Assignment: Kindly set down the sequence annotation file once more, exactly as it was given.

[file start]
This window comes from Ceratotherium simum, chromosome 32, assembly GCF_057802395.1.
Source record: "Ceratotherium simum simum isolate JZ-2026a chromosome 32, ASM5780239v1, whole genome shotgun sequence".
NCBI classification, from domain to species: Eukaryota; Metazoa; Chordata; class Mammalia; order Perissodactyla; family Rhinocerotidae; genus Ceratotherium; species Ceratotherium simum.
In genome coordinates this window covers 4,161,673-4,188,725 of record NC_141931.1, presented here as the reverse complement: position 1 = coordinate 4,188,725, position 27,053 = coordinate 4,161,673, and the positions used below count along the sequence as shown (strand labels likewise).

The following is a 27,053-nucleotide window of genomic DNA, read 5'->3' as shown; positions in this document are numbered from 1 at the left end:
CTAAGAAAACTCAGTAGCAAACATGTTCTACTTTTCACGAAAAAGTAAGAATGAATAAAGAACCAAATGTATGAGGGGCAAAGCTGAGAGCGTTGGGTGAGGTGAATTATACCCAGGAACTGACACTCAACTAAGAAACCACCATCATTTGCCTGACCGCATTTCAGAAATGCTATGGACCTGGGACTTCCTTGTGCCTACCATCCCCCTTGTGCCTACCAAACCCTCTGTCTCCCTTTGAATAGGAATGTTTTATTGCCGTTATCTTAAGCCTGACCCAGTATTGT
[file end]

This window comes from Ceratotherium simum, chromosome 32, assembly GCF_057802395.1.
Source record: "Ceratotherium simum simum isolate JZ-2026a chromosome 32, ASM5780239v1, whole genome shotgun sequence".
NCBI classification, from domain to species: Eukaryota; Metazoa; Chordata; class Mammalia; order Perissodactyla; family Rhinocerotidae; genus Ceratotherium; species Ceratotherium simum.
In genome coordinates this window covers 4,161,673-4,188,725 of record NC_141931.1, presented here as the reverse complement: position 1 = coordinate 4,188,725, position 27,053 = coordinate 4,161,673, and the positions used below count along the sequence as shown (strand labels likewise).

The following is a 27,053-nucleotide window of genomic DNA, read 5'->3' as shown; positions in this document are numbered from 1 at the left end:
CTAAGAAAACTCAGTAGCAAACATGTTCTACTTTTCACGAAAAAGTAAGAATGAATAAAGAACCAAATGTATGAGGGGCAAAGCTGAGAGCGTTGGGTGAGGTGAATTATACCCAGGAACTGACACTCAACTAAGAAACCACCATCATTTGCCTGACCGCATTTCAGAAATGCTATGGACCTGGGACTTCCTTGTGCCTACCATCCCCCTTGTGCCTACCAAACCCTCTGTCTCCCTTTGAATAGGAATGTTTTATTGCCGTTATCTTAAGCCTGACCCAGTATTGT